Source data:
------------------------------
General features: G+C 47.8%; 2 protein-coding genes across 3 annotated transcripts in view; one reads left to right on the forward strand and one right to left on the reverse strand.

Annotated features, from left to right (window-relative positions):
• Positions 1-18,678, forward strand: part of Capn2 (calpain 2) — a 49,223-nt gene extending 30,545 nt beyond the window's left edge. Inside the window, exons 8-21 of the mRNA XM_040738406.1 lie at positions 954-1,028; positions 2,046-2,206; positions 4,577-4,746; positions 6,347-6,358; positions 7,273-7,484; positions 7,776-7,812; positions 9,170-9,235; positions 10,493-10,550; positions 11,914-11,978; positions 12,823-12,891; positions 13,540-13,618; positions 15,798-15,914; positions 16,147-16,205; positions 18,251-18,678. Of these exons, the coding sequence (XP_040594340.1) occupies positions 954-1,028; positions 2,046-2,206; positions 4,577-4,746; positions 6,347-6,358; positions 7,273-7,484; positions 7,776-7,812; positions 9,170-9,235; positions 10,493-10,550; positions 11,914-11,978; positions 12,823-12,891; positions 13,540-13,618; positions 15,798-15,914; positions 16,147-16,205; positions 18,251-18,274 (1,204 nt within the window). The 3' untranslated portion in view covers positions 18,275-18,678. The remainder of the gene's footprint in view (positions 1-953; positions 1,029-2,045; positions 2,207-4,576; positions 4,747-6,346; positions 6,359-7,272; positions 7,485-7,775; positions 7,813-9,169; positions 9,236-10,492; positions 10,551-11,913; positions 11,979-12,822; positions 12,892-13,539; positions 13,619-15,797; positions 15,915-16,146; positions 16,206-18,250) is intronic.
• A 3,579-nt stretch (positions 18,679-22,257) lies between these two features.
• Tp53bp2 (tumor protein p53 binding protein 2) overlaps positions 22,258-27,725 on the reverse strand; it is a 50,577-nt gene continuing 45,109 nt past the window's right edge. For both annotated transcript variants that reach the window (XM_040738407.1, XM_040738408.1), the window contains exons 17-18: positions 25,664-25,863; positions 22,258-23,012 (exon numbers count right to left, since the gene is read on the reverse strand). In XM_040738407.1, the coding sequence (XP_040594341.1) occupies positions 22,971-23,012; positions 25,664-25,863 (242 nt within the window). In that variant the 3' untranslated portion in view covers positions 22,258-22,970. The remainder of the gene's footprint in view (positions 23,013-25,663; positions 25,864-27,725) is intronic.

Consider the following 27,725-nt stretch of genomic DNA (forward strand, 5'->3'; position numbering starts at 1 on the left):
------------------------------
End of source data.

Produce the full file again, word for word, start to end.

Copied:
General features: G+C 47.8%; 2 protein-coding genes across 3 annotated transcripts in view; one reads left to right on the forward strand and one right to left on the reverse strand.

Annotated features, from left to right (window-relative positions):
• Positions 1-18,678, forward strand: part of Capn2 (calpain 2) — a 49,223-nt gene extending 30,545 nt beyond the window's left edge. Inside the window, exons 8-21 of the mRNA XM_040738406.1 lie at positions 954-1,028; positions 2,046-2,206; positions 4,577-4,746; positions 6,347-6,358; positions 7,273-7,484; positions 7,776-7,812; positions 9,170-9,235; positions 10,493-10,550; positions 11,914-11,978; positions 12,823-12,891; positions 13,540-13,618; positions 15,798-15,914; positions 16,147-16,205; positions 18,251-18,678. Of these exons, the coding sequence (XP_040594340.1) occupies positions 954-1,028; positions 2,046-2,206; positions 4,577-4,746; positions 6,347-6,358; positions 7,273-7,484; positions 7,776-7,812; positions 9,170-9,235; positions 10,493-10,550; positions 11,914-11,978; positions 12,823-12,891; positions 13,540-13,618; positions 15,798-15,914; positions 16,147-16,205; positions 18,251-18,274 (1,204 nt within the window). The 3' untranslated portion in view covers positions 18,275-18,678. The remainder of the gene's footprint in view (positions 1-953; positions 1,029-2,045; positions 2,207-4,576; positions 4,747-6,346; positions 6,359-7,272; positions 7,485-7,775; positions 7,813-9,169; positions 9,236-10,492; positions 10,551-11,913; positions 11,979-12,822; positions 12,892-13,539; positions 13,619-15,797; positions 15,915-16,146; positions 16,206-18,250) is intronic.
• A 3,579-nt stretch (positions 18,679-22,257) lies between these two features.
• Tp53bp2 (tumor protein p53 binding protein 2) overlaps positions 22,258-27,725 on the reverse strand; it is a 50,577-nt gene continuing 45,109 nt past the window's right edge. For both annotated transcript variants that reach the window (XM_040738407.1, XM_040738408.1), the window contains exons 17-18: positions 25,664-25,863; positions 22,258-23,012 (exon numbers count right to left, since the gene is read on the reverse strand). In XM_040738407.1, the coding sequence (XP_040594341.1) occupies positions 22,971-23,012; positions 25,664-25,863 (242 nt within the window). In that variant the 3' untranslated portion in view covers positions 22,258-22,970. The remainder of the gene's footprint in view (positions 23,013-25,663; positions 25,864-27,725) is intronic.

Consider the following 27,725-nt stretch of genomic DNA (forward strand, 5'->3'; position numbering starts at 1 on the left):